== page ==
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Site of former church, Aldbar, Angus

(56°42′48″N, 2°41′56″W)
NO 573 582
pre-1975 traditional (Scotland) Angus
now Angus
medieval St. Andrews
now n/a
medieval not known
now none
  • James King
  • James King
14 August 2019

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The baptismal font from Aldbar Chapel was moved to Aberlemno sometime after 1887 (see Aberlemno Church for a description and images). The estate of Aldbar (sometimes spelt Auldbar) had been owned by the Cramond family from at least the 13thc, but in the later 16thc it was sold to John Lyon. It subsequently passed through the hands of the Sinclair and Young families, until bought by William Chalmers in 1753. Aldbar Castle was finally destroyed by fire in 1964. In the early 17thc, the parish of Aldbar was joined with Aberlemno, and in 1856 it was noted that the 'old Church' at Aldbar had become ruinous and had been replaced by Mr. Chalmers, under the charge of a Mr. Billings.


The site of the later church is likely to have been a Pictish religious site: Pictish stones have been discovered on the site. A Pictish cross once in the churchyard is now in Brechin Cathedral. The first reference to a church in Aldbar, however, appears in 1243, when David de Bernham, bishop of St Andrews, dedicated it. In 1253 'Aldebar' had a tax value of 9 marks. During the conquest of the kingdom of Scots by Edward I in the late 13thc, it appears that the lands of Aldbar were in the hands of the Cramond (or Kerramund) family. A grave cover, thought to be from the 13thc, was discovered in the chapel of Aldbar Castle and is now in the National Museum of Scotland in Edinburgh. Entries in papal evidence refer to a Simon de Cryche holding the church of 'Doldbar' in 1394 and 'Audebair' in 1403; both entries refer to the church as in the diocese of St Andrews. Both entries must refer to Albar Church, which was a rectory of St Andrews. Simon may have been the priest or even the rector. The only explicit reference to a rector of Aldbar is also found in a subsequent entry in papal evidence: this names the rector, in 1425, as Nicholaus of Grenlau (or Greynlaw). In 1433 Aldbar Church was granted to the College of Methven. In 1450 John Smert was the perpetual vicar of the 'pensionaria' of Aldbar. Following the Reformation, the minister of Methven took the title of Provost of Methven and Chaplain of Aldbar. Before it's merger with the parish of Aberlemno in the 17thc, the burn of Melgund formed the boundary between the two parishes.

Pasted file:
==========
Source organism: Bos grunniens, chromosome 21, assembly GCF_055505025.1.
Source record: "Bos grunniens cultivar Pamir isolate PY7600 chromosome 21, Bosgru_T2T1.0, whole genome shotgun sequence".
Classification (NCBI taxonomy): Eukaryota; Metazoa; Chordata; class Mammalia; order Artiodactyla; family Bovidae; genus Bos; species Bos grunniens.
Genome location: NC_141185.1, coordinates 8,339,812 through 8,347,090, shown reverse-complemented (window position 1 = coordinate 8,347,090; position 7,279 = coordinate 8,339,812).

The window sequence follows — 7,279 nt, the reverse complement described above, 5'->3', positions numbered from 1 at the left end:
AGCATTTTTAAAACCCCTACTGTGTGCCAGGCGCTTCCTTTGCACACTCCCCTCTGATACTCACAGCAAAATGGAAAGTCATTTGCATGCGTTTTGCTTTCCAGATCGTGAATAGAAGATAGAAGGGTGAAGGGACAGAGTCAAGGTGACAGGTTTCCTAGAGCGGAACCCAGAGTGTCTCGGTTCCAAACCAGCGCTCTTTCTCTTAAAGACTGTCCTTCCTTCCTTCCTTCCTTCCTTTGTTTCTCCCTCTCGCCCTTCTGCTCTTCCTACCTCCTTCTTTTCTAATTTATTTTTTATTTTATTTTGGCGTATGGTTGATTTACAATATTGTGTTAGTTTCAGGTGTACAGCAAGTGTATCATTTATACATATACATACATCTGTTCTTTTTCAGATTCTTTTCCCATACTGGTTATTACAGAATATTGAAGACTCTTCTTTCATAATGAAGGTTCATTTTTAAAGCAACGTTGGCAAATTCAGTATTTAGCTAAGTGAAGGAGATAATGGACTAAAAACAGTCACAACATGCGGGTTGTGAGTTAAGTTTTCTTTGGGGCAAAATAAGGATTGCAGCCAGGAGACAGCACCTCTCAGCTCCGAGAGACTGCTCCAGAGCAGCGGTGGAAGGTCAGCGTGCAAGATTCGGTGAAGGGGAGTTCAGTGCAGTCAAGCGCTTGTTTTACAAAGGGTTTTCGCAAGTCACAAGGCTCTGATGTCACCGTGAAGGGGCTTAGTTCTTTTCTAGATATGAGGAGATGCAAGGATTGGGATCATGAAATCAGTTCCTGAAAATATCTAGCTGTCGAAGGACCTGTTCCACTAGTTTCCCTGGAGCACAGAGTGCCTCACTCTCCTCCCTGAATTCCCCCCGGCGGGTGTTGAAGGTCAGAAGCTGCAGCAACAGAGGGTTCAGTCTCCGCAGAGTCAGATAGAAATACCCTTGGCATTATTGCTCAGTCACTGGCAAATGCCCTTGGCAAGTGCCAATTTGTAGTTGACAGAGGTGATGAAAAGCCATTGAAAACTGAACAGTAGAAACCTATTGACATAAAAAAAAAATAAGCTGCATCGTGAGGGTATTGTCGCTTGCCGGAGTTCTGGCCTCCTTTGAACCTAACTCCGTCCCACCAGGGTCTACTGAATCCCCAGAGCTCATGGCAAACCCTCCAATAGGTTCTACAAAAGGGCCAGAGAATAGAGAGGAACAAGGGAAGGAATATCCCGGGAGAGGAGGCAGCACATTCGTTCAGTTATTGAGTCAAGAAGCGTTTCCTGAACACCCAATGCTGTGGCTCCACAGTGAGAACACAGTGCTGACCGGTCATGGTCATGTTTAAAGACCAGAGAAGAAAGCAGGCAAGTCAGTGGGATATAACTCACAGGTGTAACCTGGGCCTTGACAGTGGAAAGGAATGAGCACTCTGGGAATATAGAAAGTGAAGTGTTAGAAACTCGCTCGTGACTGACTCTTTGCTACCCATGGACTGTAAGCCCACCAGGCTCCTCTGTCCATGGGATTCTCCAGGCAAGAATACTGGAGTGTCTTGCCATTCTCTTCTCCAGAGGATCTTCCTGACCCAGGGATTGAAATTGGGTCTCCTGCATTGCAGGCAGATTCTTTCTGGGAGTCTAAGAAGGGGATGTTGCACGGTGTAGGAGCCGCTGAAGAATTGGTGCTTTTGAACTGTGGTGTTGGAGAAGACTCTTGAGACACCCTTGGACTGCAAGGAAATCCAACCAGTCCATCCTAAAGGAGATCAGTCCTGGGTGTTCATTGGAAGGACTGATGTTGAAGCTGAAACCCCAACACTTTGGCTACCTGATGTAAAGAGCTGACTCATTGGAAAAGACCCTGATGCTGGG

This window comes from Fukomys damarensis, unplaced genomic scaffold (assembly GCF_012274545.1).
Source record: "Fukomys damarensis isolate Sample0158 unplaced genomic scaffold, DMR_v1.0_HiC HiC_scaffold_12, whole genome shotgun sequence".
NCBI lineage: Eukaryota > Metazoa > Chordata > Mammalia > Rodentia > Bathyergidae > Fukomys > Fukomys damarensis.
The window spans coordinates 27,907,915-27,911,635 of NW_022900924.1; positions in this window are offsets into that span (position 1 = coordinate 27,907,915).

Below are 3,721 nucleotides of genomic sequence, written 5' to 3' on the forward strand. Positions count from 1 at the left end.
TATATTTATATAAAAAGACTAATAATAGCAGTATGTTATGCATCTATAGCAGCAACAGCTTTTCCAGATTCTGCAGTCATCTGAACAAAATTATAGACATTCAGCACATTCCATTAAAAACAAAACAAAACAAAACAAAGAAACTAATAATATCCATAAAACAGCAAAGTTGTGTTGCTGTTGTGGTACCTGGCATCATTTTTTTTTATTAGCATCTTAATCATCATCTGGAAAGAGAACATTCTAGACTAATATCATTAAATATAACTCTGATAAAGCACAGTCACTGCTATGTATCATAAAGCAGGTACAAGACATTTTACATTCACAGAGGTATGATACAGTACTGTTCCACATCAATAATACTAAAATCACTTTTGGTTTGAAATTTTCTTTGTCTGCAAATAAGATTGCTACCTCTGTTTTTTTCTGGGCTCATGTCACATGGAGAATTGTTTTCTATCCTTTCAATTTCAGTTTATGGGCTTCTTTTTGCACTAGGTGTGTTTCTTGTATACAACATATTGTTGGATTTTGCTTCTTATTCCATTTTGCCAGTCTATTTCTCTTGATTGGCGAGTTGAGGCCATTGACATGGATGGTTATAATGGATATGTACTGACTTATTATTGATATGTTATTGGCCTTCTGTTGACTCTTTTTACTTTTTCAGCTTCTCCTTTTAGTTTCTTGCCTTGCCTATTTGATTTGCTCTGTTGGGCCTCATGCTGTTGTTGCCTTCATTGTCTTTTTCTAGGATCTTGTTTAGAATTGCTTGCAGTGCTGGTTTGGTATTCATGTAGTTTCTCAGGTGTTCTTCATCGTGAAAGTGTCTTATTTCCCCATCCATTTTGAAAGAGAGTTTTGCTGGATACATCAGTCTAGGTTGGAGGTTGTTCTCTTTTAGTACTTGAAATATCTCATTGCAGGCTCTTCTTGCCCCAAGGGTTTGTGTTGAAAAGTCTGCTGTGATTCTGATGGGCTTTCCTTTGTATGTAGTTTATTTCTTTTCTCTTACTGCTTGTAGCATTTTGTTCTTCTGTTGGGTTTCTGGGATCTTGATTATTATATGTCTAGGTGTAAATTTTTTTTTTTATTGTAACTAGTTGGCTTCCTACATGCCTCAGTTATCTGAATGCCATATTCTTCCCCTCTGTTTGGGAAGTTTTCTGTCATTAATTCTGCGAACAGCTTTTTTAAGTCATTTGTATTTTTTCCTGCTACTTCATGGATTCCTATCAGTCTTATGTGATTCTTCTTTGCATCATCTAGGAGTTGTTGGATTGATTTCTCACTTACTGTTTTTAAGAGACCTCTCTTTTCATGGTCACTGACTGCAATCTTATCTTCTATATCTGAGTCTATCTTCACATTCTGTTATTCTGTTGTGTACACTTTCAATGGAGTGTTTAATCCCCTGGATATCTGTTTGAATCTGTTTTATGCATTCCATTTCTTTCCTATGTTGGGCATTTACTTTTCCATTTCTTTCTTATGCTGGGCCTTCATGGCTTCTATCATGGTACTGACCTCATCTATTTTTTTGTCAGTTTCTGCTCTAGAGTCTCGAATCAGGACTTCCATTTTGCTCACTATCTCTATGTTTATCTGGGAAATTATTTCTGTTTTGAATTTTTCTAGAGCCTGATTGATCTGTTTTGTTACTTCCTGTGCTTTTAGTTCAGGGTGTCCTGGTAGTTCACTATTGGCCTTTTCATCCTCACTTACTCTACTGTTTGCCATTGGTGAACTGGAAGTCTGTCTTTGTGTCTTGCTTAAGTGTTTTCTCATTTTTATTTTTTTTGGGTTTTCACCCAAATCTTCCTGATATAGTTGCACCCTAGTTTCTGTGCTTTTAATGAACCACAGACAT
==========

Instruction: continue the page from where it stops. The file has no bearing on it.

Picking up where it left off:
There is no documentary evidence for Albar Church or its parish before the 13thc. Although Aldbar is close to Brechin and its cathedral, the church was situated in the diocese of St Andrews.


A. Anderson, Early Sources of Scottish History, 2 (Edinburgh, 1922), 524.

Bannatyne Club, Liber Cartarum Prioratus Sancti Andree in Scotia (Edinburgh, 1841), no. 41, xxviii, and 36

Bannatyne Club, Registrum Episcopatus Brechinensis, 1: Registrum, Aberdeen, 1856, 42 and 111-2.

Bannatyne Club, Registrum Episcopatus Brechinensis, 2: Appendix Cartarum, Aberdeen, 1856, 142, 310 and 438-9.

W. Bliss, ed., 'Volume XCVI: 10-12 Benedict XIII. Anti-Pope', Petitions to the Pope 1342-1419, London, 1896, 620 (f. 182) and 628 (f. 34d).

I. Cowan, The Parishes of Medieval Scotland, Edinburgh, 1967, 11.

R. Fawcett, J. Luxford, R. Oram and T. Turpie, Corpus of Scottish Medieval Parish Churches, http://arts.st-andrews.ac.uk/corpusofscottishchurches (accessed 18/06/2020)

A. Jervise, ed. J. Gammack, Memorials of Angus and Mearns, 2, Edinburgh, 1885, 71-80.

A. Jervise, 'Notices descriptive of the localities of certain sculptured stone monuments in Forfarshire, part 1', Proceedings of the Society of Antiquaries of Scotland, 2, Edinburgh, 1857, 194-6.

D. MacGibbon and T. Ross, Ecclesiastical Architecture of Scotland, 3 (Edinburgh, 1897), 519.

The New Statistical Account of Scotland, 11, Edinburgh and London, 1845, 631.

Society of Antiquaries of Scotland, James Skene Album, 1832, 32.

J. Stuart, Sculptured Stones of Scotland, Aberdeen, 1856, 25.

J. Twemlow, ed., 'Lateran Regesta 250: 1419-1425', Calendar of Papal Registers Relating to Great Britain and Ireland, 7, London, 1906, fol. 203.

J. Twenlow, ed., Calendar of Papal Registers Relating to Great Britain and Ireland, 10, London, 1915, fol. 137.

R. Walker, 'Scottish Baptismal Fonts', Proceedings of the Society of Antiquaries, 21 (Edinburgh, 1887) 408-9.